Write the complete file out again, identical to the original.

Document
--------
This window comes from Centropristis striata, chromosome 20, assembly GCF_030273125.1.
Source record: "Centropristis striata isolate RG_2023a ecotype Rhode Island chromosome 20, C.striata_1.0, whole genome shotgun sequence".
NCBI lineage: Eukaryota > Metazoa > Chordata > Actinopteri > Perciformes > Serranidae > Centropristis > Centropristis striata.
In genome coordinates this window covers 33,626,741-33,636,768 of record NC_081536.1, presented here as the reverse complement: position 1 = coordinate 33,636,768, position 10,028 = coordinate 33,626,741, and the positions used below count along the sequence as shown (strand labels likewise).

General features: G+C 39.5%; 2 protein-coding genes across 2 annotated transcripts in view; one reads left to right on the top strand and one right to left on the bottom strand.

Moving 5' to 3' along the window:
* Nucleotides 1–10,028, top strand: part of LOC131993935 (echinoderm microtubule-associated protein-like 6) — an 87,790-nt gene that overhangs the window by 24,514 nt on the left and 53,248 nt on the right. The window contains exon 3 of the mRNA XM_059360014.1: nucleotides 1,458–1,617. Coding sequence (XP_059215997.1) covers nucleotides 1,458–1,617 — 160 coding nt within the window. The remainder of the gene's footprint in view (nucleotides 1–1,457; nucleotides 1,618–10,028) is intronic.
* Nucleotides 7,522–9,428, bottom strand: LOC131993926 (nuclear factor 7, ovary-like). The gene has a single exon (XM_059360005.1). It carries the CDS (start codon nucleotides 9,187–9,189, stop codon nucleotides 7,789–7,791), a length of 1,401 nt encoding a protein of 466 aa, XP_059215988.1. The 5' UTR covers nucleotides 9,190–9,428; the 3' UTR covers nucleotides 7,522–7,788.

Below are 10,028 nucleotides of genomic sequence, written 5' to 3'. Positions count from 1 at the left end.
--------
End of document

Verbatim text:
This window comes from Centropristis striata, chromosome 20, assembly GCF_030273125.1.
Source record: "Centropristis striata isolate RG_2023a ecotype Rhode Island chromosome 20, C.striata_1.0, whole genome shotgun sequence".
NCBI lineage: Eukaryota > Metazoa > Chordata > Actinopteri > Perciformes > Serranidae > Centropristis > Centropristis striata.
In genome coordinates this window covers 33,626,741-33,636,768 of record NC_081536.1, presented here as the reverse complement: position 1 = coordinate 33,636,768, position 10,028 = coordinate 33,626,741, and the positions used below count along the sequence as shown (strand labels likewise).

General features: G+C 39.5%; 2 protein-coding genes across 2 annotated transcripts in view; one reads left to right on the top strand and one right to left on the bottom strand.

Moving 5' to 3' along the window:
* Nucleotides 1–10,028, top strand: part of LOC131993935 (echinoderm microtubule-associated protein-like 6) — an 87,790-nt gene that overhangs the window by 24,514 nt on the left and 53,248 nt on the right. The window contains exon 3 of the mRNA XM_059360014.1: nucleotides 1,458–1,617. Coding sequence (XP_059215997.1) covers nucleotides 1,458–1,617 — 160 coding nt within the window. The remainder of the gene's footprint in view (nucleotides 1–1,457; nucleotides 1,618–10,028) is intronic.
* Nucleotides 7,522–9,428, bottom strand: LOC131993926 (nuclear factor 7, ovary-like). The gene has a single exon (XM_059360005.1). It carries the CDS (start codon nucleotides 9,187–9,189, stop codon nucleotides 7,789–7,791), a length of 1,401 nt encoding a protein of 466 aa, XP_059215988.1. The 5' UTR covers nucleotides 9,190–9,428; the 3' UTR covers nucleotides 7,522–7,788.

Below are 10,028 nucleotides of genomic sequence, written 5' to 3'. Positions count from 1 at the left end.